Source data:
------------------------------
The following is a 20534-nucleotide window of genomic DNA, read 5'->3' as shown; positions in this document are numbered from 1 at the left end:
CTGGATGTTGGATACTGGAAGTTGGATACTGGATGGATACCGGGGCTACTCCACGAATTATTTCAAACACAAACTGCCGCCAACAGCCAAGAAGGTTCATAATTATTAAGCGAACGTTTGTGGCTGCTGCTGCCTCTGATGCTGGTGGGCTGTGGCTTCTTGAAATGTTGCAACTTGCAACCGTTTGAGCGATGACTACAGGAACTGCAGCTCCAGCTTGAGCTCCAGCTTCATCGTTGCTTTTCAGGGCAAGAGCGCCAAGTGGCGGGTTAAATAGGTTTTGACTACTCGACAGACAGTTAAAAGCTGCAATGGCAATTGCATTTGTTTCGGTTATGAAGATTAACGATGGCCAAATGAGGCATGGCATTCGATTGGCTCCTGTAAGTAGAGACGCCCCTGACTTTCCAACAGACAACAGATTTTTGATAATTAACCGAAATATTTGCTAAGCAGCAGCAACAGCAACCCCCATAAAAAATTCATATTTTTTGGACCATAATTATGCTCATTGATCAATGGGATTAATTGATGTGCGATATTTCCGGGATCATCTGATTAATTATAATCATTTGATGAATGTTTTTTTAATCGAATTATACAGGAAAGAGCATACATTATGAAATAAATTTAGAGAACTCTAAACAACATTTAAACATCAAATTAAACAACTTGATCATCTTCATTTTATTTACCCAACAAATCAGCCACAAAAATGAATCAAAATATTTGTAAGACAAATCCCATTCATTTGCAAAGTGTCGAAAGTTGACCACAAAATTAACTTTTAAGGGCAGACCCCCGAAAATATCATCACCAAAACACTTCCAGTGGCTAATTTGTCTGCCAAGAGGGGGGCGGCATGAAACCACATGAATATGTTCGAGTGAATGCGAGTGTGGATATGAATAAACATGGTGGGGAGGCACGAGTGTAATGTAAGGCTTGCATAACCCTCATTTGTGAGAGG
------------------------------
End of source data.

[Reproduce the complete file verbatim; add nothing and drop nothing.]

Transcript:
The following is a 20534-nucleotide window of genomic DNA, read 5'->3' as shown; positions in this document are numbered from 1 at the left end:
CTGGATGTTGGATACTGGAAGTTGGATACTGGATGGATACCGGGGCTACTCCACGAATTATTTCAAACACAAACTGCCGCCAACAGCCAAGAAGGTTCATAATTATTAAGCGAACGTTTGTGGCTGCTGCTGCCTCTGATGCTGGTGGGCTGTGGCTTCTTGAAATGTTGCAACTTGCAACCGTTTGAGCGATGACTACAGGAACTGCAGCTCCAGCTTGAGCTCCAGCTTCATCGTTGCTTTTCAGGGCAAGAGCGCCAAGTGGCGGGTTAAATAGGTTTTGACTACTCGACAGACAGTTAAAAGCTGCAATGGCAATTGCATTTGTTTCGGTTATGAAGATTAACGATGGCCAAATGAGGCATGGCATTCGATTGGCTCCTGTAAGTAGAGACGCCCCTGACTTTCCAACAGACAACAGATTTTTGATAATTAACCGAAATATTTGCTAAGCAGCAGCAACAGCAACCCCCATAAAAAATTCATATTTTTTGGACCATAATTATGCTCATTGATCAATGGGATTAATTGATGTGCGATATTTCCGGGATCATCTGATTAATTATAATCATTTGATGAATGTTTTTTTAATCGAATTATACAGGAAAGAGCATACATTATGAAATAAATTTAGAGAACTCTAAACAACATTTAAACATCAAATTAAACAACTTGATCATCTTCATTTTATTTACCCAACAAATCAGCCACAAAAATGAATCAAAATATTTGTAAGACAAATCCCATTCATTTGCAAAGTGTCGAAAGTTGACCACAAAATTAACTTTTAAGGGCAGACCCCCGAAAATATCATCACCAAAACACTTCCAGTGGCTAATTTGTCTGCCAAGAGGGGGGCGGCATGAAACCACATGAATATGTTCGAGTGAATGCGAGTGTGGATATGAATAAACATGGTGGGGAGGCACGAGTGTAATGTAAGGCTTGCATAACCCTCATTTGTGAGAGG